Tuesday, October 17, 2006

Videogame Classics - Dragon Quest Heroes: Rocket Slime

Which game has been monopolizing all my time on Nintendo DS? For the last couple weeks, it's been Rocket Slime. Or, to use the full title, Dragon Quest Heroes: Rocket Slime. Whew, what a long name. Let's just stick with Rocket Slime.

There's been a bit of attention paid to this little gem of a game around its time of release, but all mention of it has disappeared since. I'm assuming this has more to do with the hype-heavy nature of videogame sites and weblogs, a curse that I wish could somehow be overcome. When will you children learn to stop drooling around like dogs, jumping at the endlesss hype HYPE, HYPE!! of everything? You're always obsessing about the toys that are still in the future, forgetting about what's already available today. Sigh. You're being played for suckers by corporations.

Anyway, the whole point of my little rant is to remind you that there's a great DS title called Rocket Slime that deserves your attention. Essentially, there are two facets to this game. The first part is an overhead action-adventure, similar in style to Zelda, as your hero, the little blue slime from the Dragon Quest series, searches about for his missing friends. He also can capture enemies roaming about, and collect numerous items from fruit to bombs to giant, 1,000-ton anvils.

There's a point to all this endless collecting, and that's the game's second part - tank battles. This is really the hook to the game, and it's a terrific idea. At one point in the game, you uncover a lost slime tank, which looks like a castle on treads. You'll encounter numerous foes to battle against, with some pretty freaky tank designs and endlessly cheesy puns like "Carrot Top," "Fort Night," and "Chrono Twigger."

In each tank, there are two or three main rooms: the bridge, which contains two cannons, and the lower levels, which spits out weapons at a steady pace. You have to grab those weapons, and then throw them into one of the two cannons - one aimed straight, one aimed at an angle. Both tanks try to weaken the other, eventually eliminating all its hit points. After that happens, you invade their tank, and destroy their heart-shaped engine.

Now, this all sounds pretty simple, and it may seem tough to understand a tank battle with only two guns can be compelling. Well, it comes back to all that collecting in the walking stages. Those items can be used as ammo, and have their own quirks and uses. Later on, you free a talking pot which allows you to mix and match items for more powerful ones, via recipe cards (yes, another DS game with recipes).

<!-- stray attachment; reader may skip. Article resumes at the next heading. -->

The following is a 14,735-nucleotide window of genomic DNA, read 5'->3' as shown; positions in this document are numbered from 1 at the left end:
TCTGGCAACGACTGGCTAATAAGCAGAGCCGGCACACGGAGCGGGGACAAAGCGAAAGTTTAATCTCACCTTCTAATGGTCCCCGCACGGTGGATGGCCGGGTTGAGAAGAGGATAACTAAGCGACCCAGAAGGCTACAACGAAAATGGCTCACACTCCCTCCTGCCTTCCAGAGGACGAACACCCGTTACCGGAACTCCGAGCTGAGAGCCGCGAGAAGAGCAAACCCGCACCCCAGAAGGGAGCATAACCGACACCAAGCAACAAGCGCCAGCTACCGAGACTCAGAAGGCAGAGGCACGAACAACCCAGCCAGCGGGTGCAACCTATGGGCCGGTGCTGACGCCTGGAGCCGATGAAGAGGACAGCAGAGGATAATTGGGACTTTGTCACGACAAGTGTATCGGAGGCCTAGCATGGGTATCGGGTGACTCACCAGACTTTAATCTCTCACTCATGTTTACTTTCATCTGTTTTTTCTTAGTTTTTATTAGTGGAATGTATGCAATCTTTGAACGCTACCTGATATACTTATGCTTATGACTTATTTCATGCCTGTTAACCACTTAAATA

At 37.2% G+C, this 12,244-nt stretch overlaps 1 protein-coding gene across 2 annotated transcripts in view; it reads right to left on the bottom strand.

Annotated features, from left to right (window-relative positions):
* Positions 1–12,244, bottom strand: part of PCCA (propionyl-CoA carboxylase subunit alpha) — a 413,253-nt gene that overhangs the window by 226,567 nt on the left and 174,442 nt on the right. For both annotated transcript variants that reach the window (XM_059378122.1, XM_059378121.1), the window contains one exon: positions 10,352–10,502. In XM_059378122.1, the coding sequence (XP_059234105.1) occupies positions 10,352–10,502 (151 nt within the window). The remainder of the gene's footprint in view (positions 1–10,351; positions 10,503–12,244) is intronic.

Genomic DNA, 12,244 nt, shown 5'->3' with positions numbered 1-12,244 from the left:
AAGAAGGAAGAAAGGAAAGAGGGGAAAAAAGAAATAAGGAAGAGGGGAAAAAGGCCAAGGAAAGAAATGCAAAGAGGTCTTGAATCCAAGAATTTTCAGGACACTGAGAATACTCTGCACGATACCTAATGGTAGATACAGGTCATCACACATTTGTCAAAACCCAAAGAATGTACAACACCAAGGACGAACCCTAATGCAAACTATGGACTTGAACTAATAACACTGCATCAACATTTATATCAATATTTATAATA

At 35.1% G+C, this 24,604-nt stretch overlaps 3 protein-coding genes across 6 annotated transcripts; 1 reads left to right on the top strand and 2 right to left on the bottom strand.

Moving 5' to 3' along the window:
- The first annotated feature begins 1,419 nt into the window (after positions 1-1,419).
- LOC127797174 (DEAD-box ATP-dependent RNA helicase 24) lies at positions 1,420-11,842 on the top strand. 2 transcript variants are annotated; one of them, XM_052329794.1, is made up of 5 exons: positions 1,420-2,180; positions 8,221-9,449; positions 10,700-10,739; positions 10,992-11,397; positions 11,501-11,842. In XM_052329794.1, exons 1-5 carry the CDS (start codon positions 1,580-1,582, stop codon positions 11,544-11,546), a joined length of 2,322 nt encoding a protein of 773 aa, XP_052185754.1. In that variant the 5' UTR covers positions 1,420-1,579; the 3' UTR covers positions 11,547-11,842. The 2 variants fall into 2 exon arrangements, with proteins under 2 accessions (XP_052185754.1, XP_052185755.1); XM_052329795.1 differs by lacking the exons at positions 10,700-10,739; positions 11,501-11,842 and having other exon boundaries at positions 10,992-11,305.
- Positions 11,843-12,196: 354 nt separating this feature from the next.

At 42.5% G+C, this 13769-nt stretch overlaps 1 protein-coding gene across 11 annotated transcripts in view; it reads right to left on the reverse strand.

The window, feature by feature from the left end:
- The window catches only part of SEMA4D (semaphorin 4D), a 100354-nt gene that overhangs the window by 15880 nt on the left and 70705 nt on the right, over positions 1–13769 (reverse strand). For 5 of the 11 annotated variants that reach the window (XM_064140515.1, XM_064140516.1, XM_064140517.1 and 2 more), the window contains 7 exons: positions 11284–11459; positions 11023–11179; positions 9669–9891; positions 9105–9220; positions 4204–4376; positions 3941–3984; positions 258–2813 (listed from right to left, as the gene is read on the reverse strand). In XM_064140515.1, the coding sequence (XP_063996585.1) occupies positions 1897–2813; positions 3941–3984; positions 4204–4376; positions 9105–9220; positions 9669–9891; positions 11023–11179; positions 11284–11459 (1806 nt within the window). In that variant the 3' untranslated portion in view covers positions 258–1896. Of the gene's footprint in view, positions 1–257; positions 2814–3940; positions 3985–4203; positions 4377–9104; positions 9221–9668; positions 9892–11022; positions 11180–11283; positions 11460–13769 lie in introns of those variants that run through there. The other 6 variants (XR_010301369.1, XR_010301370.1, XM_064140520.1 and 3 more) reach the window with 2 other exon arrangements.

Also, while you begin your first tank battles flying solo (which makes for some hectic fighting, scrambling to get weapons and fire them before being hit yourself), you can sign up a crew of four, and assign them various duties. My current team, which works perfectly for me, is to have a big slime for loading one cannon, another slime for sabotage and espionage (stealing the other guy's items), and a walking baby statue for loading the second cannon. Once things get heated up, I sneak over to the other tank, break down the main door (you can also fire yourself out of a cannon, but most likely you'll be hit in midair and sent packing) and start destroying all the enemies' computers. Eventually, their weapons chutes are destroyed, the damage starts raining down (since they can't knock my shots out of the sky anymore), and I make a quick run to their heart.

Again, this becomes fairly easy once you get the hang of it, and that's my only real complaint with Rocket Slime. It's a collosal cakewalk. In fact, I'll promise you that it's physically impossible to ever die in this game. In the main walking portion of the game, you take such small damage, and build your hearts up so quickly, that nothing ever really stops you, or even slows you down. The tank battles, also, great fun, but so extrordinarily easy that you could phone them in. You could probably train your pets to win at this game. They could forget everything you taught them, and still come away with hardly a scratch.

That's just rediculous. It seems to me that Rocket Slime is packaged as a kiddie game, with the heavy collecting a tribute to the whole Pokemon fad. But there's so much about the game to like, from the brilliantly animated slimes (100 in total), the large and varied locations, and those terrific tank battles, that it's hard to ever feel rough about anything. It's just the latest in the long steak of quirky, slightly weird, fun games for DS.

According to my save file, I've currently rescued 95 out of the 100 total slimes, and spend 20 hours playing the game. By the time I've completed it, played through all the extras, collected enough enemy animals to obtain gold statues for all, and obtained all the recipes, I'll probably have racked up another 10 hours of game-time. That's not a bad achievement for a handheld game.

This last month, I picked up five DS titles - Cooking Mama, Nintendogs, Lost in Blue, Trace Memory, and Rocket Slime. Aside from the occasional bout with Cooking Mama, Rocket Slime has been permanently lodged in the machine. Heck, I finally found a copy of the rare Trauma Center, but what would be the point of buying it now? When would I find the time to even bother with it? Just give me my Rocket Slime and my Terrence McKenna podcasts, thank you very much.

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